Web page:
In today’s high-tech and high-speed environment, autonomy and leadership are becoming integral components of a nurse’s job. Nurses can receive better patient outcomes, better patient care, and improved patient satisfaction with the ability to make timely decisions. While many nurses entrusted with bedside care are getting enough autonomy these days, in reality, greater control is the domain of those in leadership and management positions.
Management positions open to you after a BSN degree include a director of nursing, nurse administrators and managers, chief nursing officers, and the likes. Many of these positions are open to you after spending a few years and getting experience in nursing, but you can excel in these positions ultimately. You don’t necessarily need to leave your workplace to ascend to these positions.
You might start to manage the same department or nursing unit where you worked as a nurse.
Your job as a medical biller involves working in the administration. Medical billers collect bills from patients and insurance companies. They also draft and send medical bills to patient homes for payments. Else, they can use the health codes to bill the insurance company serving a particular patient.
Apart from sending invoices, medical billers also update billing records of patients, make sure they pay on time, create a payment plan in case of reimbursement in installments. Moreover, you will also maintain detailed records of account payables and receivables. Finally, working as a medical biller becomes easier for nurses due to their previous records in healthcare.
Become A Health Writer
As a healthcare writer, you use your extensive medical and nursing information to create health articles and publications.
You can work with a medical facility, conduct academic research, affiliate with the marketing department, or get associated with a health and medical magazine.
You might have often seen informative pamphlets and brochures in hospitals and other medical facilities informing the public about a disease. The content and design of these pamphlets might also be the work of a medical writer. The perk of a BS degree is that you are familiar with the correct medical information, so there are no chances of distributing information among the public that is incorrect.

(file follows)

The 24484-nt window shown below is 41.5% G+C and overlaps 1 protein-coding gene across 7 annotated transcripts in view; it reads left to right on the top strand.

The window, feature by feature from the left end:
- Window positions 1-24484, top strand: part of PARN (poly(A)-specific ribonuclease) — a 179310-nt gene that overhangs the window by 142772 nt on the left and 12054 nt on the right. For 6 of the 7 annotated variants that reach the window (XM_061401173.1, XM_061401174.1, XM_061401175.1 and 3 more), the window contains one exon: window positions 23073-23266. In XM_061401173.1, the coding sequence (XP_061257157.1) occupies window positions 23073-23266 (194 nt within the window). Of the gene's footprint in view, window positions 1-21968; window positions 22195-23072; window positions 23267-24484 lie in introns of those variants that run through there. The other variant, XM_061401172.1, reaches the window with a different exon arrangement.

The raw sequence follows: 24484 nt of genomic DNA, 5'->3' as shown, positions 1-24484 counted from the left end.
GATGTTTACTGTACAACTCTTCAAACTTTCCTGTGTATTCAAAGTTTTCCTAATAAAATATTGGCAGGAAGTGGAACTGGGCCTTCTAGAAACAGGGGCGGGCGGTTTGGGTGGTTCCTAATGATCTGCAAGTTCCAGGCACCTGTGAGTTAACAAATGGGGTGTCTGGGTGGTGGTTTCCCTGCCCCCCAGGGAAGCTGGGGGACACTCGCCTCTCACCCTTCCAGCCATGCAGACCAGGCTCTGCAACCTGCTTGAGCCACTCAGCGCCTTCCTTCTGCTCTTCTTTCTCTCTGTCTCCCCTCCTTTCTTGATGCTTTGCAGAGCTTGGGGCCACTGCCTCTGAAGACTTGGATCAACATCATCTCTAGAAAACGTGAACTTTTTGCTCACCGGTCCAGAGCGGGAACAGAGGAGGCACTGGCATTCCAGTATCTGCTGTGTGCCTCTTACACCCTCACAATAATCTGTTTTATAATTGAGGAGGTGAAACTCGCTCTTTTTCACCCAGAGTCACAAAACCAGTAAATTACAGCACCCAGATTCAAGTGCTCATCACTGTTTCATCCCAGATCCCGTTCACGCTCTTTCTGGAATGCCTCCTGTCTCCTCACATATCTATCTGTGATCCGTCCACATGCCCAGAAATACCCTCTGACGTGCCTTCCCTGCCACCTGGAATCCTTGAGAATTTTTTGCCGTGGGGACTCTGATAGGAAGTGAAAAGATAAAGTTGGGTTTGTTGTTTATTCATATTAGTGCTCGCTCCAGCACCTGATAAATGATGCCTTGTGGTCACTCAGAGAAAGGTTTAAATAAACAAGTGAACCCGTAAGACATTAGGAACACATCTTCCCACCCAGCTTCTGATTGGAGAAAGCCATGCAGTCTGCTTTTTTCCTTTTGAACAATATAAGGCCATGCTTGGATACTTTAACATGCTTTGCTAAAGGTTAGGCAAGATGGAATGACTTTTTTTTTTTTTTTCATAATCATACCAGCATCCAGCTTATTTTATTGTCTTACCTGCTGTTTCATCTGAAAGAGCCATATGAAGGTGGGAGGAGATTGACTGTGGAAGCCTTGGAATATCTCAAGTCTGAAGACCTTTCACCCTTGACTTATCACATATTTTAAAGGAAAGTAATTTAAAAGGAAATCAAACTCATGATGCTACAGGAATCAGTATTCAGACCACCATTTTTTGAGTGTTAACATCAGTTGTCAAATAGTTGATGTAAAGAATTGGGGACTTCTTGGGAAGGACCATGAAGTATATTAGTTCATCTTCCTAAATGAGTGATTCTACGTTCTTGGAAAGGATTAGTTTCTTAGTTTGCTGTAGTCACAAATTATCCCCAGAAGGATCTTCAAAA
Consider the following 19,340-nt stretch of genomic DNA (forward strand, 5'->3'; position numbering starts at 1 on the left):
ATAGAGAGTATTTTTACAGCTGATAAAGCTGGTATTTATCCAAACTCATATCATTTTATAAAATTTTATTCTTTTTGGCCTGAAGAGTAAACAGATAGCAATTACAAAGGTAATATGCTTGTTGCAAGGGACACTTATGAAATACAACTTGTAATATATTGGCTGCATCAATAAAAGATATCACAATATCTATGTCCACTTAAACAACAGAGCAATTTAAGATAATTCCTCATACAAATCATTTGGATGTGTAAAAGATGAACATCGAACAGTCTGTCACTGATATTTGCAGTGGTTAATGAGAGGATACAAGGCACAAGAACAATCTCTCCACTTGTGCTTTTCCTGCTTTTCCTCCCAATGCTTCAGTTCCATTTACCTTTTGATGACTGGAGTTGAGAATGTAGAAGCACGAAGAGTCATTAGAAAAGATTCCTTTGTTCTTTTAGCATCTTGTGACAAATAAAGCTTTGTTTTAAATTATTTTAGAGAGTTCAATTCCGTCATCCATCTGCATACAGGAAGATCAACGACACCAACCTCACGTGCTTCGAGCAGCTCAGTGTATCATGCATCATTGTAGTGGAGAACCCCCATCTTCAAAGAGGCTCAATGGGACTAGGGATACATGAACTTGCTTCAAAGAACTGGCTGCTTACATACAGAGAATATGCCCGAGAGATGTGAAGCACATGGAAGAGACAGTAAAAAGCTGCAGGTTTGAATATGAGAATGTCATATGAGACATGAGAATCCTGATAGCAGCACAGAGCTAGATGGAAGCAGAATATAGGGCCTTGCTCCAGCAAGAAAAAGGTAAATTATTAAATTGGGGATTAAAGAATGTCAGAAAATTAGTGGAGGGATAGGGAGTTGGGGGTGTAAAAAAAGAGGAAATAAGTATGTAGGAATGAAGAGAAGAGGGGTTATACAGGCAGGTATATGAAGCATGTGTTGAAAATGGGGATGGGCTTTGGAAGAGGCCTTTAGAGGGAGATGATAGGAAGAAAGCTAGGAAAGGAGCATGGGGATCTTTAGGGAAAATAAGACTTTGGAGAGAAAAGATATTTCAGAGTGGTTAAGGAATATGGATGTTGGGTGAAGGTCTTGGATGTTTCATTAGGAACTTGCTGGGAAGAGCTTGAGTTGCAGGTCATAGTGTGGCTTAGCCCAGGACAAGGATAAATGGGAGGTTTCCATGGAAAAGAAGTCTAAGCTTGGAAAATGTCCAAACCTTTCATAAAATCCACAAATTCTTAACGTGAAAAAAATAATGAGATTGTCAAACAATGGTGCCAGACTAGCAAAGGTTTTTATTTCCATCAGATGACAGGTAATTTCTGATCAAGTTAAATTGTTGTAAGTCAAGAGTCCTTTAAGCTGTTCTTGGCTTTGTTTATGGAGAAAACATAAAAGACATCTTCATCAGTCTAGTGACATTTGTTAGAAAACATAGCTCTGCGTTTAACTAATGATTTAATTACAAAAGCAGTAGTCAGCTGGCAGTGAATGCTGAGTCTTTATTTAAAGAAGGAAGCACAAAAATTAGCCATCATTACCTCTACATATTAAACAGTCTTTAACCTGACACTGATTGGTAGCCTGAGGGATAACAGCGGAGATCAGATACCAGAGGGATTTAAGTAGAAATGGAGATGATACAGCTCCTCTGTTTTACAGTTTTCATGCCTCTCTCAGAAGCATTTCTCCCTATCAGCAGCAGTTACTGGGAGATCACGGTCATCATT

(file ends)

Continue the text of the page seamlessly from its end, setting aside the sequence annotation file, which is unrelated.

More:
Get into Medical Researching
Another job option available to you as a result of a BSN degree is the job of a medical researcher. As a medical researcher, you will use your medical background to research diseases, medicines, the human body functions, and new interactive procedures and medications. With better research, you can help those associated with patient care by informing them about the human body and various phenomena and improving diagnosis. You can also work specifically for the nursing field and conduct research to improve nursing practices and patient care.
The nursing field is much broader than we know, but we tend to restrict it to bedside care only due to inadequate knowledge. Beyond bedside care is an extensive range of opportunities available to you after a BSN degree. You can choose to go into administration, finance, research, and much more. More advantages of pursuing a non-nursing career with a BSN degree include better salary, more preference over other candidates, and a higher likelihood to excel and reach top-tier roles. In addition, you can garner better patient satisfaction regardless of your job title with better education.